Are reduced hours at commissaries, community centers, day care facilities, DoD schools and other military community support institutions negatively affecting you and your family? Do you want to put pressure on Congress to end the sequestration law that is forcing the DoD to furlough many critical civilian workers, resulting in disruptions to services to military families? Then take some pictures.
The Military Family Association is no slouch at public relations – and they understand very well that a picture is worth a thousand words. A few well-composed photographs can put a lot of pressure on Congress and the DoD to make some changes. Therefore, the Military Family Association is creating a clearing house for you to send your photographs of shuttered facilities, long lines, and other evidence of reduced services due to the sequester.
Here’s what they’re looking for:
- Signs at installation facilities announcing closings or reduced hours
- Extra long lines at the gate
- Military equipment in disrepair (There should be no shortage of subject matter, from what I’ve seen recently!)
- Canceled school programs
- Unpaid bills piling up as a result of government furloughs
The Military Family Association would also like to collect photos of your family members holding up signs that detail what your family is going through as a result of sequestration. This was an often-utilized PR tactic during the run-up to the passage of the Affordable Care Act.
The Military Family Association plans to use these photos to create a photo book, which their lobbying staff will hand deliver to each member of Congress. They will also post these photos on the www.militaryfamily.org website and make them available for the media. A sharp PR professional at the Military Family Association will no doubt make these images available to every journalist wanting to do a story on how the sequestration provisions affect military families.
To participate, send your photos to email@example.com, along with a location and description.
The Pentagon announced yesterday that it is reinstating Tuition Assistance programs which had been cut for the Army, Marine Corps and Air Force as part of the sequestration cuts.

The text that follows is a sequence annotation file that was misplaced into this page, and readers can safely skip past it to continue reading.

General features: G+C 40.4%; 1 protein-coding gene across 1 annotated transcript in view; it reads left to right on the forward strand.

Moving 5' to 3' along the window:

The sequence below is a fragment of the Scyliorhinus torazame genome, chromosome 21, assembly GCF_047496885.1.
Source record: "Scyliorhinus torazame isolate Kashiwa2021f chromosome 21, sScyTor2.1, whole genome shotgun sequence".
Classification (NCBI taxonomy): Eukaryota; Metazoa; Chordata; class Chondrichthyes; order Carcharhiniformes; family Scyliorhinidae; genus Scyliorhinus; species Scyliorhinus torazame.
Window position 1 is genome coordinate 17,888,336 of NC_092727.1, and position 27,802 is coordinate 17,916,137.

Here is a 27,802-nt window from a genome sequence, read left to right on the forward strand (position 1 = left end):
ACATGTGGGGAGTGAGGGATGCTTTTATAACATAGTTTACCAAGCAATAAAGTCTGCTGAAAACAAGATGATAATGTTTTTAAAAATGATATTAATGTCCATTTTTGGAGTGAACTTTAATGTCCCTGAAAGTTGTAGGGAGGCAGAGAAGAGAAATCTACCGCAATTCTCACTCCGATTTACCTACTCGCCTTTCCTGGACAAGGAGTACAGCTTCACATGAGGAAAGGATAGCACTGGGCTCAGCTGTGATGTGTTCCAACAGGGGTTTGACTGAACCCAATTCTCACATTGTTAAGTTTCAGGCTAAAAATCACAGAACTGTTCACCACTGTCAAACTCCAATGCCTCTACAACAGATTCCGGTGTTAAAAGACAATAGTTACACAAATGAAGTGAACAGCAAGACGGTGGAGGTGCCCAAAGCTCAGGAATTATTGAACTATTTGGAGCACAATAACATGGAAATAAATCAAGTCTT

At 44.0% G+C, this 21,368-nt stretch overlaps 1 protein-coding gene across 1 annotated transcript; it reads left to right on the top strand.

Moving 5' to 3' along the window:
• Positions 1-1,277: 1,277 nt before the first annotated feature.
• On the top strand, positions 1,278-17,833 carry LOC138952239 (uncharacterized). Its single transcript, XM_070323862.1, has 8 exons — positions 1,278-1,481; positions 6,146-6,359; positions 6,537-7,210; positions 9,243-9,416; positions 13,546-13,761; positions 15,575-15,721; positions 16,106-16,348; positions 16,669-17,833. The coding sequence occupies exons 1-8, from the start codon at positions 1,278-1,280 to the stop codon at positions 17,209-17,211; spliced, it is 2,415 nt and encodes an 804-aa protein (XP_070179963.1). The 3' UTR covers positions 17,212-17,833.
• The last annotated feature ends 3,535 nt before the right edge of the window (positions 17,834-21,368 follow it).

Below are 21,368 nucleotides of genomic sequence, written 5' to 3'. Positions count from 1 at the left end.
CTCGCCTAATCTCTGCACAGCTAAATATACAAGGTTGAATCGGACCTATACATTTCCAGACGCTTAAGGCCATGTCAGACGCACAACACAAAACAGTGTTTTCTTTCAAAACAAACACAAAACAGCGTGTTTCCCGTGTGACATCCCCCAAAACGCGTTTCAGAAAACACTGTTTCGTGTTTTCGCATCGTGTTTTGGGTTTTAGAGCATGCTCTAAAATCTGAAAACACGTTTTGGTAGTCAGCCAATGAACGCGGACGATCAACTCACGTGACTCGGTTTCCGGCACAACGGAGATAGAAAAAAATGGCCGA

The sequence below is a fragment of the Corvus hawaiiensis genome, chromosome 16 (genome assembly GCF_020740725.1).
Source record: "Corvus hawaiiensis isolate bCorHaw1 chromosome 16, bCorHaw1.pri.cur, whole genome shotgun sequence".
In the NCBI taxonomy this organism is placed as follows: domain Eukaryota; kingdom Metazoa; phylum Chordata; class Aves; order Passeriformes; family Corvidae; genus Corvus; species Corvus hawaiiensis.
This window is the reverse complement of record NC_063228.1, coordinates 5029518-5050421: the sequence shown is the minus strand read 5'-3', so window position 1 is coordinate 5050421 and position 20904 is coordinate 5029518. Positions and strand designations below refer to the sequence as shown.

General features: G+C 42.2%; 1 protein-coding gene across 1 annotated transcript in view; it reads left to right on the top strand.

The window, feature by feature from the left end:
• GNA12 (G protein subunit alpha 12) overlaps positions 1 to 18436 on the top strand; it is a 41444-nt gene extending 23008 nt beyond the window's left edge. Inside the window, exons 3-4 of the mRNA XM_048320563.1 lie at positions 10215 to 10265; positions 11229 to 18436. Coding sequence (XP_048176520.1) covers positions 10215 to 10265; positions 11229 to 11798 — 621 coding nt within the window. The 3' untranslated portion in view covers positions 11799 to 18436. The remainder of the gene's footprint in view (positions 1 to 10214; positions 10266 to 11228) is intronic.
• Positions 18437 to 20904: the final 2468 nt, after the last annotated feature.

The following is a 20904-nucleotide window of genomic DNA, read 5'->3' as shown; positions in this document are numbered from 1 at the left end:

An amendment blocking the tuition cuts was passed as part of the continuing resolution funding bill pushed through Congress last week. President Obama signed the measure into law Tuesday.
The bi-partisan amendment was sponsored by Senators Kay Hagan (D – N.C.) and James Inhofe (R – Ok). The continuing resolution bill did not reduce the $46 billion in overall cuts the Pentagon must make to comply with sequester, but it did give the DoD more flexibility in shifting funds into its operations and maintenance accounts.
So for all of you military students out there, it’s time to hit the books again!
UPDATE: The Coast Guard announced Friday that it will be restoring funding for Tuition Assistance. The continuing resolution passed by Congress on Thursday applies to all military services, including the Coast Guard. Earlier reports from many news outlets, including this blog, that the Coast Guard was left out of the order, were in error.
The decision of the DoD uniformed services to suspend the popular tuition assistance program (TA) that granted qualifying servicemembers up to $4,500 per year in tuition costs, sparked a lot of complaining from the ranks. The suspension was expect to save about $250-300 million in this fiscal year alone. The Army, Air Force, Marine Corps and Coast Guard had all announced that their programs were suspended at the urging of the Secretary of Defense over the past two weeks. The Navy announced on March 20th that it planned to keep funding the benefit to active duty sailors through the end of the fiscal year, at least.
A petition to the White House to reinstate the benefit garnered over 116,319 “signatures,” as of this writing – which would have forced a formal response from the White House staff. A similar petition on Change.org generated over 42,000 signatures.
However, Congress just voted to order the Defense Department to reinstate the tuition assistance benefit. Not that they are providing any resourcing for it – they just directed the Pentagon to reinstate Tuition Assistance and cut the money somewhere else in the budget to pay for it.